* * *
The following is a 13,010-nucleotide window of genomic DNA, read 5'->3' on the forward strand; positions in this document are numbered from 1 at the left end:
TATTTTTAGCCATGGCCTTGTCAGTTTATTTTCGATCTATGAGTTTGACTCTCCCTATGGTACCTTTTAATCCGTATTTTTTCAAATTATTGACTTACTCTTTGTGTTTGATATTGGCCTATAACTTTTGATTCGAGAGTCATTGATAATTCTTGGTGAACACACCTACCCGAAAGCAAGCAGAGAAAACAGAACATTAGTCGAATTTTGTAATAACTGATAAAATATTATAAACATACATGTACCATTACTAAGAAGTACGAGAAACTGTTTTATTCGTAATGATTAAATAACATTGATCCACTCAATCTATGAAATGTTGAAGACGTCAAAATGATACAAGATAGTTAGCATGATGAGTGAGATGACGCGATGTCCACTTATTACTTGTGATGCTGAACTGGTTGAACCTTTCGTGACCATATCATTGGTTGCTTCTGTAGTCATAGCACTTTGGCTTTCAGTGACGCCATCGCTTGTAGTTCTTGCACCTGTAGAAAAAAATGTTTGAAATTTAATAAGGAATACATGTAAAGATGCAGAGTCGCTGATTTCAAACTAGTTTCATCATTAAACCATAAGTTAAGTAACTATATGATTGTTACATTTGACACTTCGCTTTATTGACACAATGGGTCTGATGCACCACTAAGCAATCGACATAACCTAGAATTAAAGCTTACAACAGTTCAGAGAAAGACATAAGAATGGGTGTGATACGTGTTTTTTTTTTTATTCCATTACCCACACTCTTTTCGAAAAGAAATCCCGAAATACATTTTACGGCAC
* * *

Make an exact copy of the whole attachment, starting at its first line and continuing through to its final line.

The following is a 13,010-nucleotide window of genomic DNA, read 5'->3' on the forward strand; positions in this document are numbered from 1 at the left end:
TATTTTTAGCCATGGCCTTGTCAGTTTATTTTCGATCTATGAGTTTGACTCTCCCTATGGTACCTTTTAATCCGTATTTTTTCAAATTATTGACTTACTCTTTGTGTTTGATATTGGCCTATAACTTTTGATTCGAGAGTCATTGATAATTCTTGGTGAACACACCTACCCGAAAGCAAGCAGAGAAAACAGAACATTAGTCGAATTTTGTAATAACTGATAAAATATTATAAACATACATGTACCATTACTAAGAAGTACGAGAAACTGTTTTATTCGTAATGATTAAATAACATTGATCCACTCAATCTATGAAATGTTGAAGACGTCAAAATGATACAAGATAGTTAGCATGATGAGTGAGATGACGCGATGTCCACTTATTACTTGTGATGCTGAACTGGTTGAACCTTTCGTGACCATATCATTGGTTGCTTCTGTAGTCATAGCACTTTGGCTTTCAGTGACGCCATCGCTTGTAGTTCTTGCACCTGTAGAAAAAAATGTTTGAAATTTAATAAGGAATACATGTAAAGATGCAGAGTCGCTGATTTCAAACTAGTTTCATCATTAAACCATAAGTTAAGTAACTATATGATTGTTACATTTGACACTTCGCTTTATTGACACAATGGGTCTGATGCACCACTAAGCAATCGACATAACCTAGAATTAAAGCTTACAACAGTTCAGAGAAAGACATAAGAATGGGTGTGATACGTGTTTTTTTTTTTATTCCATTACCCACACTCTTTTCGAAAAGAAATCCCGAAATACATTTTACGGCAC